• Rupa Parthasarathy

Knit for Mental fitness


Knit4mentalfitness

During my summer vacations growing up, I spent endless hours daydreaming and observing my grandma and aunts doing their chores. As an 80’s child, I grew up in an environment sans any digital entertainment. The month of April marked the Indian summers and time spent with close family. It was during this time; I watched my grandmom weave individual jasmine flowers into a garland. That was my first introduction to the art of weaving. I have been enthralled ever since how a simple repetitive motion can simultaneously improve concentration and help calm your mind.


Three decades later, I still find working with yarn, threads any artform that involves weaving repetitive pattern fascinating. I find working with yarns - wool, polyester, silk, cotton, acrylic, as a unique means to explore and expand our creativity. Patterns always intrigue me and being a hands-on person, and I prefer using any form of hand/elbow knitting in place of using needles. Hence, when introducing young ones or adults to yarn work, my go-to choice is finger knitting.


Like many arts, media gets age stereotyped, like playdough is for pre-schooler, watercolour for young adults, knitting is heavily age-stereotyped. I find many might conjure the image of grannies or expectant moms knitting sweaters or baby caps. Though crocheting and knitting are popular among specific demographics, I feel it is a media that needs to be explored in varying ways by the wider population. Given there are far too many mental health benefits of knitting.


Research reveals that knitting is an effective coping strategy to combat addictive tendencies like smoking and emotional eating and improve dexterity and fine motor skills (Nytimes, 2016). Research has also proven that knitting can also help cope with a severe illness diagnosis or deal with life adversities like losing a loved one or separation. I’m particularly drawn to the findings that suggest how a simple act of knitting can help reduce blood pressure, improve our focus, sense of engagement, reduce the sense of isolation and loneliness (Mental Health America, 2021).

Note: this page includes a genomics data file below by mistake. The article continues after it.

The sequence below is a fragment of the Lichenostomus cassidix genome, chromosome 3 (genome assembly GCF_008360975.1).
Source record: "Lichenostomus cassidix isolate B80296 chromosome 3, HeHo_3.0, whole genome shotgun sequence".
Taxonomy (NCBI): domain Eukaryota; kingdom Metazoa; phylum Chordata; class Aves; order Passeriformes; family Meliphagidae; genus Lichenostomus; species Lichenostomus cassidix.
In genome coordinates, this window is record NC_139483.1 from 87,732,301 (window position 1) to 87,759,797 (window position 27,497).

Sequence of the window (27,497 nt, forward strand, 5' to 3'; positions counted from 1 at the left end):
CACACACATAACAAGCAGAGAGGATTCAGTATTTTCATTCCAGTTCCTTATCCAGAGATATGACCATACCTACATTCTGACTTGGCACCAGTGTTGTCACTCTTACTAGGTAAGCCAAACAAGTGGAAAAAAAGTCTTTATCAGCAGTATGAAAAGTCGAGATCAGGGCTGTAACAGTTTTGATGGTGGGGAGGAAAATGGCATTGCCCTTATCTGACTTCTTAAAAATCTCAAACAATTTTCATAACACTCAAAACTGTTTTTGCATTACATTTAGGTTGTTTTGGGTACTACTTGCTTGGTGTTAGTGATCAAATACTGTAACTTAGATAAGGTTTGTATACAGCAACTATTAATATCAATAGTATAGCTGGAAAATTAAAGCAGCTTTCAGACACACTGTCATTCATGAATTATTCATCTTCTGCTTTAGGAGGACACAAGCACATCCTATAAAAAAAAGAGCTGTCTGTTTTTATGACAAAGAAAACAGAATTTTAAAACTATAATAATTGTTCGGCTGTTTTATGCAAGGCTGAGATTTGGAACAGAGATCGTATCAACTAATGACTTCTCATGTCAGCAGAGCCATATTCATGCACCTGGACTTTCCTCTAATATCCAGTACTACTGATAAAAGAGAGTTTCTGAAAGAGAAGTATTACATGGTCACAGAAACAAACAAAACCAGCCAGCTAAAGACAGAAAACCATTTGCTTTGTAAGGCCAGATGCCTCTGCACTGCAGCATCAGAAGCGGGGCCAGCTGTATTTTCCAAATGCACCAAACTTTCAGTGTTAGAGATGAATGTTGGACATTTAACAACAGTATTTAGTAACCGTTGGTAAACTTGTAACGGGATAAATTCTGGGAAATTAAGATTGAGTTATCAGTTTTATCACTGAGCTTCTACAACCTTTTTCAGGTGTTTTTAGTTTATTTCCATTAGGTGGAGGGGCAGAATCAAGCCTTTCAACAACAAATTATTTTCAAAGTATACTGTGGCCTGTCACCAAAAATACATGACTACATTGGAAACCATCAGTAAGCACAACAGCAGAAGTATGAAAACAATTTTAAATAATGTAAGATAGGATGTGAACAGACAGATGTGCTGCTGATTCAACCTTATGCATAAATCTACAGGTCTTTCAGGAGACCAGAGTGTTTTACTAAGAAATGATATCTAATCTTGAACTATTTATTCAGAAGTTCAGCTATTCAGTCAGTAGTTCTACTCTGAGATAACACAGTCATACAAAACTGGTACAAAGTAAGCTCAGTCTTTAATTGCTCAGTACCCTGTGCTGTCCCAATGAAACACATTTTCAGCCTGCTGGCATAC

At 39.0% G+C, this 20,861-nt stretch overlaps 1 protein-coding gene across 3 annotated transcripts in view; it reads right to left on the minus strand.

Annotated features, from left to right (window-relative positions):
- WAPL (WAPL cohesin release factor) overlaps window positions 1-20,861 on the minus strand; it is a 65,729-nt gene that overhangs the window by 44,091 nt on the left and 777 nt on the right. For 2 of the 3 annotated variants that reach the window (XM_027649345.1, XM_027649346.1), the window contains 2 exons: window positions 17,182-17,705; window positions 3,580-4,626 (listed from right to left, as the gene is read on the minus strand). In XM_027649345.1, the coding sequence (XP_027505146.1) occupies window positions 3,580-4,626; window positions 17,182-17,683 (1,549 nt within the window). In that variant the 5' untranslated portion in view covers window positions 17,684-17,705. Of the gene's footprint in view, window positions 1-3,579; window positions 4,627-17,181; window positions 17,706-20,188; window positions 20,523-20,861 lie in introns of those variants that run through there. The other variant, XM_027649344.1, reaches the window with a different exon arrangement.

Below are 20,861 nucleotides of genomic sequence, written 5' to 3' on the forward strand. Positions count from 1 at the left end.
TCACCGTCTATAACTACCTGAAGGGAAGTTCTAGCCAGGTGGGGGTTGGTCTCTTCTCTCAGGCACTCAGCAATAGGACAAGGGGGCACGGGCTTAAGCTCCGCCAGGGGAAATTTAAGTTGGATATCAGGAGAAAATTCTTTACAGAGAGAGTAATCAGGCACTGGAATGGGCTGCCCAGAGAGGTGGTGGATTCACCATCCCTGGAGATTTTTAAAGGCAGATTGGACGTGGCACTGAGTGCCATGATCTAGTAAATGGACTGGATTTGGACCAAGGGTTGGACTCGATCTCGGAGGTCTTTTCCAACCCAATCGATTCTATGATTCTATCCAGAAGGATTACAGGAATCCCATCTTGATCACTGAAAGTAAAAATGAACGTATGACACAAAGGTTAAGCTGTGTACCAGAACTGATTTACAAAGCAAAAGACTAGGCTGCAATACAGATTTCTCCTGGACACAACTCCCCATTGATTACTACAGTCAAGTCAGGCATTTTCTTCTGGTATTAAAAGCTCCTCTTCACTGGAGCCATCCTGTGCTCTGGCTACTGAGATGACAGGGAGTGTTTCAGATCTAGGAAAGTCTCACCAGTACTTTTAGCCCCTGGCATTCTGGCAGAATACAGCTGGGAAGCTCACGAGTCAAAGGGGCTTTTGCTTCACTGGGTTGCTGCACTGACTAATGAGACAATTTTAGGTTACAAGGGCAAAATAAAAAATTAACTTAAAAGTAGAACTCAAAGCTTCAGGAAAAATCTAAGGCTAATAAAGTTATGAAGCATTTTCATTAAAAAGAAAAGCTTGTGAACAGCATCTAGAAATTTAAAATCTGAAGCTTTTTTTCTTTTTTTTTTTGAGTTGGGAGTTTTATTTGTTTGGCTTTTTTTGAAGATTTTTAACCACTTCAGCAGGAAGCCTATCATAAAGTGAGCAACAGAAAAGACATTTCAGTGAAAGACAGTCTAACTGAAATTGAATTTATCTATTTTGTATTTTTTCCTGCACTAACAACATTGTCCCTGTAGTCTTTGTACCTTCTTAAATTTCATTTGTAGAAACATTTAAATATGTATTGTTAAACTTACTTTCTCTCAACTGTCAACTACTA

In this current state of navigating the world post-Covid lockdown, I find social anxiety at its peak, especially among our young ones. While some of them are eager to get out and meet friends, there are still some who prefer communicating through virtual screens. To those young ones, learning to knit among peers may be a gentle way to ease back into social interactions.


Knitting is also a great way to take stock of mental hygiene for adults. A meditative mode of expression provides an opportunity for the individual to reflect on their mental state, helping them gain self-awareness and mental clarity. Research reveals that just twenty minutes of knitting can help individuals relax and achieve a calmer state of mind.


It is based on my childhood experiential knowledge and research findings; at Mindkshetra, we explore knitting as our choice of the art form for April and May for young ones and adults.


For young ones (9-12yrs) through our weekend classes Finger Knit Creators - introduces the young person to the art of finger knitting. Once they master creating strands, they are taught to explore designing their own creations - toys, scarves, blankets.


Our discovery hour sessions for adults are also centred around experimenting with finger knitting and using it as a strategy to gain mental clarity. To know more about these workshops or to enrol check out our workshops.

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